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# Presentation: Risk-Ranking Model

by Phares O. Okelo

MR. OKELO: Good afternoon. I am going to be talking for a few minutes, describing the risk-ranking model that we are developing for ranking the risk posed by hazards found in feed.

(Slide)

Just a quick definition. The model -- in the model, the risk score is composed of two parts, the health consequence score and the exposure score. And these two are multiplied together to get the risk score.

(Slide)

To give you a little background as to how we are going to be setting up the scales and the weight for the variables in the model, we observed that trends in biological systems are exponential in nature, and so we are going to select increments that are in multiples of 10 for the variables. And as we may notice in this graph, in the vertical scale, we have the probability of infection, and in the horizontal scale, we have the dose of the pathogen.

If you look at the different pathogens represented by the solid line and the other lines, you notice that these are an exponential portion of the curve, and this is what we are talking about when we say that biological phenomena are exponential in nature. And so we use that knowledge to set our scales and the levels, the scores, that we assign to the variables in increments of 10, and that would give us the exponential portion of the responses.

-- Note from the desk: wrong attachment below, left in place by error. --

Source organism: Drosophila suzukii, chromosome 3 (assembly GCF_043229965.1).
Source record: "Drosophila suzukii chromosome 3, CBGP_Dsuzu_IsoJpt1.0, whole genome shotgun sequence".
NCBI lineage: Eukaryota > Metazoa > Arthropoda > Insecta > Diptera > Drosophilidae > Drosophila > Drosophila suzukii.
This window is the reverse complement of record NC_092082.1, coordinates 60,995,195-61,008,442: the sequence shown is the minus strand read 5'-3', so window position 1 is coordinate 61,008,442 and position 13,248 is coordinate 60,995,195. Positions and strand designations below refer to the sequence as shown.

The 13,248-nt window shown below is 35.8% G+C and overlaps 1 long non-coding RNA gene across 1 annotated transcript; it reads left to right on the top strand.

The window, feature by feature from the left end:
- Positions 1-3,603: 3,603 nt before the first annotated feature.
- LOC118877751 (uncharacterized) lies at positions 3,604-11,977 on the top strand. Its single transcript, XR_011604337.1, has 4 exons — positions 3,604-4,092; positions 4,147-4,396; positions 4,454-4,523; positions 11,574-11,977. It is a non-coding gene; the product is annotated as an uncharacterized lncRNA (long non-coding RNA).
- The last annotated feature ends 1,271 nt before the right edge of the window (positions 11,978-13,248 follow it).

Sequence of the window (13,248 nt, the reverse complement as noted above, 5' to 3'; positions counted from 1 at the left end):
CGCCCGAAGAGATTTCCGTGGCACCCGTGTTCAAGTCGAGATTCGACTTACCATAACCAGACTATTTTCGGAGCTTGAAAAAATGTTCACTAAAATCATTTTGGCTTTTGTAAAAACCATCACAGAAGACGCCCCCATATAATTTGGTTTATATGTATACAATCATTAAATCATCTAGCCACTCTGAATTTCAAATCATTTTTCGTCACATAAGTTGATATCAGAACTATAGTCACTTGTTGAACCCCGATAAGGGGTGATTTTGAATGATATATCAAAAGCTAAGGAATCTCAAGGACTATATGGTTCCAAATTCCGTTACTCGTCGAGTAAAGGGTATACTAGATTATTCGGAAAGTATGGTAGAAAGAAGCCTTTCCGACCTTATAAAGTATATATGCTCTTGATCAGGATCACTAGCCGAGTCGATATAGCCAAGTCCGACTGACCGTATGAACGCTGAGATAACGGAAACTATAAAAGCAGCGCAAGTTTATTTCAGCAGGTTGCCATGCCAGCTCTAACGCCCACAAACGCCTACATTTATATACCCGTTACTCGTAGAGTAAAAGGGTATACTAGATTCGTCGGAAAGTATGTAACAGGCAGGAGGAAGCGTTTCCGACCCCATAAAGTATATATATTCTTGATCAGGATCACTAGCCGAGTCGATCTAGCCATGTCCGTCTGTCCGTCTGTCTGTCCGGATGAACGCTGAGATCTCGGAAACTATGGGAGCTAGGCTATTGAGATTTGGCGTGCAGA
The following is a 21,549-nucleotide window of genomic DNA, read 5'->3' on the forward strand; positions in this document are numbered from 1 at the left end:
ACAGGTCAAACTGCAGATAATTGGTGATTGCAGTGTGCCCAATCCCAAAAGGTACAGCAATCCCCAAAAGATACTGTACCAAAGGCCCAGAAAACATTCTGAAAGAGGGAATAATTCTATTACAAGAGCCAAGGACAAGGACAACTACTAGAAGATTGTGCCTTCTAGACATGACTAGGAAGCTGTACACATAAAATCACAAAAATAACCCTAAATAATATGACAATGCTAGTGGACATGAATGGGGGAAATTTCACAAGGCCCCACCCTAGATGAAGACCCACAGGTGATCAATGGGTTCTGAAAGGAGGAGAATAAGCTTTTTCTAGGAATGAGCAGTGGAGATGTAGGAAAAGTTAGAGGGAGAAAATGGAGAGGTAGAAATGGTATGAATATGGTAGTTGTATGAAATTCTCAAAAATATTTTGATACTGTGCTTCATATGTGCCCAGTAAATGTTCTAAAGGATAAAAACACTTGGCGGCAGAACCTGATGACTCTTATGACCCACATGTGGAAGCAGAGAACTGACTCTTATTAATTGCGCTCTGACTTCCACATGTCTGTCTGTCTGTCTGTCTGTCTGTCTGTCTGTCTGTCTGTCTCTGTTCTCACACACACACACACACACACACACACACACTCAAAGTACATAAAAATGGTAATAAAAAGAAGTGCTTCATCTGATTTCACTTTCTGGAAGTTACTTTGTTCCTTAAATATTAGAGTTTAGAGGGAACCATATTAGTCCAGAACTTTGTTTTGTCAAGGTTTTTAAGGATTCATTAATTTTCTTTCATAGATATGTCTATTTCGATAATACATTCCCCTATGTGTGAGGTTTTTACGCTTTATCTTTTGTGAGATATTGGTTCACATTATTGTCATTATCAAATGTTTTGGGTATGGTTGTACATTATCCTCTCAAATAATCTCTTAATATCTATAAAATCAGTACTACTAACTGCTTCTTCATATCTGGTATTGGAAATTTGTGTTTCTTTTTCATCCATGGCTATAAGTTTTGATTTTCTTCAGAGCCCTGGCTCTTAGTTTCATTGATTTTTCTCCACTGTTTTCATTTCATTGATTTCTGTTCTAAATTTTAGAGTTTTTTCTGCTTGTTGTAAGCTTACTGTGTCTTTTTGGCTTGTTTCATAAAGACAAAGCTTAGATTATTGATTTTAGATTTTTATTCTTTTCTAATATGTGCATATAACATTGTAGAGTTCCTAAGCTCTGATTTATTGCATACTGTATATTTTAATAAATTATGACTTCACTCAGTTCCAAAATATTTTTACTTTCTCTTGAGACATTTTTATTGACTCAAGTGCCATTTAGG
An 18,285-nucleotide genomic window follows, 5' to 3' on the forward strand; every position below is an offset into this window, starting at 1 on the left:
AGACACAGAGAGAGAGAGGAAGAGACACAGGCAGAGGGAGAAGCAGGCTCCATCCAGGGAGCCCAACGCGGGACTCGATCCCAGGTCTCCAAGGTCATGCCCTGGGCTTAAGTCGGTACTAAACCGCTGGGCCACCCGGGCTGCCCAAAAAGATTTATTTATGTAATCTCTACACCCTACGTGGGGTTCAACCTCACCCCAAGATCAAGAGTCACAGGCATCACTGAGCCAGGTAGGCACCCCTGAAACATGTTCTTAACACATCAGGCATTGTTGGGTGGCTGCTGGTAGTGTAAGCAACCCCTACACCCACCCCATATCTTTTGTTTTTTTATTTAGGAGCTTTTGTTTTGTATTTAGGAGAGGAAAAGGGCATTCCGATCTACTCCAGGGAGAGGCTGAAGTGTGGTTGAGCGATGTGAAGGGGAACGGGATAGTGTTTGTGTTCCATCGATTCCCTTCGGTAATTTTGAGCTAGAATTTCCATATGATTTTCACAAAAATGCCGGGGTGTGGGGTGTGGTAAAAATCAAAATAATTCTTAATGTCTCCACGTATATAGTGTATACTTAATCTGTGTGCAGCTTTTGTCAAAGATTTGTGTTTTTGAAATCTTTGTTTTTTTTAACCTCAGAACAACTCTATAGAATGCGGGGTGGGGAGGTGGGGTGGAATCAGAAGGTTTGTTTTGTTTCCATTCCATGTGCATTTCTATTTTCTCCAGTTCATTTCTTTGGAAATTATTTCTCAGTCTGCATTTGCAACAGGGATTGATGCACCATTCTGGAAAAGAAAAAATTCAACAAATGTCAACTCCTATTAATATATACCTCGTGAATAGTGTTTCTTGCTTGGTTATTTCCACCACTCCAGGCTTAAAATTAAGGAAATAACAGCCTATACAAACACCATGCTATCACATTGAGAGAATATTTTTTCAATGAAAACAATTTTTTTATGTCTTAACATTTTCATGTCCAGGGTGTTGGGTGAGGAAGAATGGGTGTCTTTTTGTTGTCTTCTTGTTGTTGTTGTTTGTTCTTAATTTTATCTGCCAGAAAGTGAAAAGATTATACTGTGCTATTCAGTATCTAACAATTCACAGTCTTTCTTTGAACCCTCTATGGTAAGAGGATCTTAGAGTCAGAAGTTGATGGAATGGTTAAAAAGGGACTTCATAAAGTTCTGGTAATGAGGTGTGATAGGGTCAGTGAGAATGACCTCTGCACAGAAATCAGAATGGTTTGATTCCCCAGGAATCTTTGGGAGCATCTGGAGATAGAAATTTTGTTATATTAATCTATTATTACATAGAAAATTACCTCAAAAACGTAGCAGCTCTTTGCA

The reason we want to set it up like this is so that we could use log transformation to convert the exponential trends into linear trends, and that is a result that we would like to have in modeling.

We also know that log transformation condenses sparse data points and also disperses dense data points, and that is also a result that we would like to have in modeling.

(Slide)

Now, we break down the health consequence portion of the model into the severity of illness score and the likelihood of illness score. And in the next few slides, I will describe further what severity of illness score and likelihood of illness score refers to.

(Slide)

By severity of illness score, we have selected three different variables. That is, the organ system score, and the severity of signs and symptoms score, and then the duration of symptoms score.

By organ system score, we are talking about if it is the respiratory organ system that the disease occurs in, rather, if the respiratory system is the one that is mostly affected by the hazard, or is it the digestive system that is mostly affected, we are saying that the organs, the different organs, would carry different weights. And we start with the least important organ system and we assign those scores that are in multiples of 10 till we get to the organ system that would carry the highest score.